25 Oct 2018

Here's some important information about in-camera compression

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Camera tests that point intra-frame codec cameras at moving targets to test compression are futile. Camera tests that point intra-frame codec cameras at moving targets to test compression are futile. Blackmagic Design

The internet is full of camera tests, particularly ones that test codec compression. But you can't test this in the ways that it is often thought you can.

Why would someone shooting a camera test want to point that camera at moving leaves on a tree or falling water? The clue is that it's intended to be a test of the compression codec that's being used, but often that's a mistake: a moving subject frequently doesn't make any difference to the way the compression works. For anyone who's ever got into the details of how video compression works, the reasoning behind this will be clear, but it's probably worth going over the basics.

The intent of a test involving a lot of motion is, in principle, a good idea. Most of the video we watch, including digital TV, over-the-top services like Netflix and Amazon Prime, and web video, use compression techniques that take advantage of the similarity between nearby frames. This will be a recap for many people, but it's worth being clear: statistically, most of the content of most shots is nearly static, moving around only due to noise or tiny motions of the camera, and that's something we can use to achieve better compression.

Modern distribution codecs don't usually just copy parts of one frame into another. With real-world data from cameras, there will always be noise so that the chunks of image will only nearly match, so there's usually some tolerance. Also, codecs often slide blocks of image around to follow camera or subject movement, storing the direction and distance of movement. At very high compression rates, the tolerance for a near match becomes quite large and the precision of movement stored quite low. That can create visible discontinuities in the image blocks of not-quite-identical picture floating around, but the compression gains can be huge.

That's inter-frame compression, and yes, a picture with a lot of motion in it will work such a codec hard and create artefacts that most of us have seen in particularly harshly compressed YouTube videos.

The thing is, these are techniques mainly used for distribution, not for acquisition. There are exceptions, including DSLRs, variants of XAVC, AVCHD and cell phone camera apps, all of which use inter-frame compression (and all of which are subsets of MPEG-4 AVC/H.264.) It's done because cost-constrained devices usually want to use the least possible flash memory to store the maximum possible runtime of media, but that approach is rare at anything other than the most cost-conscious end of the market. ProRes, DNxHD and essentially all raw formats avoid inter-frame compression, so their performance on rapidly moving scenes is identical to their performance on completely static ones.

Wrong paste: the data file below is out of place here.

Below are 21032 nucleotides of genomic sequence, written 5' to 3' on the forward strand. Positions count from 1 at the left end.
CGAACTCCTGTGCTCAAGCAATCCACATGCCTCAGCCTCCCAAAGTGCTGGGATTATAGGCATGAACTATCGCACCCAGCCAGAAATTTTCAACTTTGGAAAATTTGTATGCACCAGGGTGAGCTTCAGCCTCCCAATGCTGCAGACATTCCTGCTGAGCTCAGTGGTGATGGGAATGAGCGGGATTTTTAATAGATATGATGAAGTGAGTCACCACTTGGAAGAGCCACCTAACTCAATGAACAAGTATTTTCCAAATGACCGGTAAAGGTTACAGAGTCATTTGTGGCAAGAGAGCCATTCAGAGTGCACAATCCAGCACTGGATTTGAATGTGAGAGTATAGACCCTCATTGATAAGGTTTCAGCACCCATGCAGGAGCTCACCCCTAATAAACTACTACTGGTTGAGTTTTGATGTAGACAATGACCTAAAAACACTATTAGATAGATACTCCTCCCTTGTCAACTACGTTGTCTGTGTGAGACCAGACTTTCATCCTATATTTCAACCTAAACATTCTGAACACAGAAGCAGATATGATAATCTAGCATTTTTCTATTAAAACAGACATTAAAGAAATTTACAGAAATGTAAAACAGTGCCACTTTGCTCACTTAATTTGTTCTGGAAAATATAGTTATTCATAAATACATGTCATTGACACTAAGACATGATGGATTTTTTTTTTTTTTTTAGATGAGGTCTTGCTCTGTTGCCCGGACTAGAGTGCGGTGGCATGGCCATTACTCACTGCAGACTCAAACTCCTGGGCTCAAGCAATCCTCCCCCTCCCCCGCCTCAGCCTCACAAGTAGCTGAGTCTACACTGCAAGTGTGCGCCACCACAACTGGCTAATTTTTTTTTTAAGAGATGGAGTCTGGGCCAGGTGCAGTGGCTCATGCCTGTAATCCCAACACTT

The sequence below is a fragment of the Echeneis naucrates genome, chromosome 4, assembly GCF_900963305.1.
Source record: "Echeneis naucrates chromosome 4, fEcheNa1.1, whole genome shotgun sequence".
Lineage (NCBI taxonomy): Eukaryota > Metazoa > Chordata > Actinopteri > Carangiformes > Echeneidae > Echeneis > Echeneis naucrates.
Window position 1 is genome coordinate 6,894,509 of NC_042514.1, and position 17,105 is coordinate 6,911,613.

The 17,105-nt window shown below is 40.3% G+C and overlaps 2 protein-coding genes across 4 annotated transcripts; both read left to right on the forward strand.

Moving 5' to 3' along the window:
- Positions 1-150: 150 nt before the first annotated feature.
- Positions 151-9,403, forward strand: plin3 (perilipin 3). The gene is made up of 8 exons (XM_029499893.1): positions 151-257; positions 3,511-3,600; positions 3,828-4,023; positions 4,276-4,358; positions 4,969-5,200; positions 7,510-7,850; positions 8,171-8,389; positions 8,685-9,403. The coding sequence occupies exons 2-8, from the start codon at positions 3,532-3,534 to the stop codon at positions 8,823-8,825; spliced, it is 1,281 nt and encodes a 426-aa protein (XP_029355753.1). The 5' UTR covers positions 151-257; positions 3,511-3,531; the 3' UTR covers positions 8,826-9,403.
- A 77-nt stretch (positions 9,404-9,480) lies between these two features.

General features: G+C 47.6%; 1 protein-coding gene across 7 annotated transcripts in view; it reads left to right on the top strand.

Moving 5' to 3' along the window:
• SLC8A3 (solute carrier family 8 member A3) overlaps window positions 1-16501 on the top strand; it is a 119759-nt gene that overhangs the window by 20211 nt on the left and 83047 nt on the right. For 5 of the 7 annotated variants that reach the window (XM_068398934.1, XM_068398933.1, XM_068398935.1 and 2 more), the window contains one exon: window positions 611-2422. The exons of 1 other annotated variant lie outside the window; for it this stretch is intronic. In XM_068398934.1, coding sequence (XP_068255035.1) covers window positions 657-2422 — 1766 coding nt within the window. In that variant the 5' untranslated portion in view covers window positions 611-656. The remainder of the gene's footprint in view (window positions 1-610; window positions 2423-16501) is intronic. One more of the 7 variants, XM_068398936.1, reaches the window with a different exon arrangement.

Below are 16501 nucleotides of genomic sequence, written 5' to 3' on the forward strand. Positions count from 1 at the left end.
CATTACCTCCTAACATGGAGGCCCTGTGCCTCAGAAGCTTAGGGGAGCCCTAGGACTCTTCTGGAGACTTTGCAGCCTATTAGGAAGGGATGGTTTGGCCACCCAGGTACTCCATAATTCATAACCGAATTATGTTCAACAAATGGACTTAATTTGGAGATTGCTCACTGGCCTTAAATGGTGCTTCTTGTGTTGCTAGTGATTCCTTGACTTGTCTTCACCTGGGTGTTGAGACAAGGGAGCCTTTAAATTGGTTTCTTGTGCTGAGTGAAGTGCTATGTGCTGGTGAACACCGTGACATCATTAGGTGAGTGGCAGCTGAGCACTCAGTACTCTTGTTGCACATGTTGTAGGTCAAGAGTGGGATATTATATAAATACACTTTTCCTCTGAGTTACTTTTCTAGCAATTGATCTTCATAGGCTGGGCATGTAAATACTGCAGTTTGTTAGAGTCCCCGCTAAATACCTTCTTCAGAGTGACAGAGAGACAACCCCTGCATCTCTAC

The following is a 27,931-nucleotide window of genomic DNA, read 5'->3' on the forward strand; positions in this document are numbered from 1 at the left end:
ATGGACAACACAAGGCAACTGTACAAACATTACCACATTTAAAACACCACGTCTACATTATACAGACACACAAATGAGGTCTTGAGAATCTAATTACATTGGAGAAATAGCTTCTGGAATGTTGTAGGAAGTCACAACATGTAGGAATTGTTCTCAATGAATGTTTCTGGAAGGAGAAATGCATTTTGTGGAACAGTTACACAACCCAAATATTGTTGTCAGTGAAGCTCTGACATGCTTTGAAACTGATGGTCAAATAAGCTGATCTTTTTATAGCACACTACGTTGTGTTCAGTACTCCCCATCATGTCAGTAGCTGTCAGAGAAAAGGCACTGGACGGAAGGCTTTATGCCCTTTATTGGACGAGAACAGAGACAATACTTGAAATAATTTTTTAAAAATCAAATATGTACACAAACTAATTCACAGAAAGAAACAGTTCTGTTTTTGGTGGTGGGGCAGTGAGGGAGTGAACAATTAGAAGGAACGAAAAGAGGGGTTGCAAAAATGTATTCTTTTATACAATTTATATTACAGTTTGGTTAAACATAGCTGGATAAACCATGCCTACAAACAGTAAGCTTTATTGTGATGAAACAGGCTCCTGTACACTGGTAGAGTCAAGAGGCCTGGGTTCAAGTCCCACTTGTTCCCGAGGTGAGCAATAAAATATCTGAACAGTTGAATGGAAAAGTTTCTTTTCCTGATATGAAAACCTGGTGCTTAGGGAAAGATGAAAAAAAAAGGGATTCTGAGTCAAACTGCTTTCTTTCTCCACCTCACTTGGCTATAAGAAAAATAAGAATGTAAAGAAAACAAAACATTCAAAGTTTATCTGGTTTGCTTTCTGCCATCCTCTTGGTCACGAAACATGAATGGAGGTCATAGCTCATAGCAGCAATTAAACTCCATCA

The intra-frame difference

Pointing an intra-frame (as opposed to an inter-frame) codec at a tree full of gently waving leaves, in the hope that it will stress the recording, represents a misunderstanding of what's going on. Naturally, there are things that will work an in-camera codec harder, particularly pictures with lots of fine detail and pictures with lots of fine detail that takes up the whole frame. Many intra-frame codecs use slightly different compression in different areas of the frame, perhaps assuming that part of a picture might be mainly sky or mainly a wall, or mainly out of focus. That's a technique used on everything from JPEG up. Fill a whole frame with fine detail and the codec works harder, but it doesn't have to change every frame.

It's usually possible to see the difference between inter and intra-frame codecs by looking closely, especially with the contrast wound up. An intra-frame codec that doesn't look at multiple frames will tend to produce artefacts that fall on a grid, often eight by eight pixels, and which don't move around. Inter-frame codecs produce artefacts that slide around. Motion in the image can sometimes make the block edges more visible, but there's no requirement that the whole image changes every frame, even if that was a realistic simulation of any likely real-world scenario.

It's worth a quick appendix to make something else clear. Because it's mainly used on lower-cost cameras there's a popular impression that inter-frame compression compromises image quality which isn't really true. It's valid to assume that two pixels right next to each other in space might have similar values which is how all compression works. It's just as valid to assume that two pixels right next to each other in time might have similar values and that knowledge can quite reasonably be used to improve the bitrate-to-quality ratio.

The reasons that inter-frame compression is avoided by all but the cheapest cameras is a little fuzzy and perhaps somewhat political. Better cameras have more flash and are more able to simply throw bitrate at the problem, avoiding the extra complexity of compressing with inter-frame techniques. Lesser cameras tend to have less storage and in 2018 CPUs are cheaper than flash. It's a tradeoff between complexity and bitrate. If it's not clear why a big, expensive camera couldn't have lots of flash and lots of processing power, and use inter-frame compression to improve the signal to noise ratio across its codec – er – well – yes, that's a pretty valid question.

But while most of the acquisition is done with intra-frame codecs, it's not necessary for test subjects to move.


Phil Rhodes

Phil Rhodes is a Cinematographer, Technologist, Writer and above all Communicator. Never afraid to speak his mind, and always worth listening to, he's a frequent contributor to RedShark.

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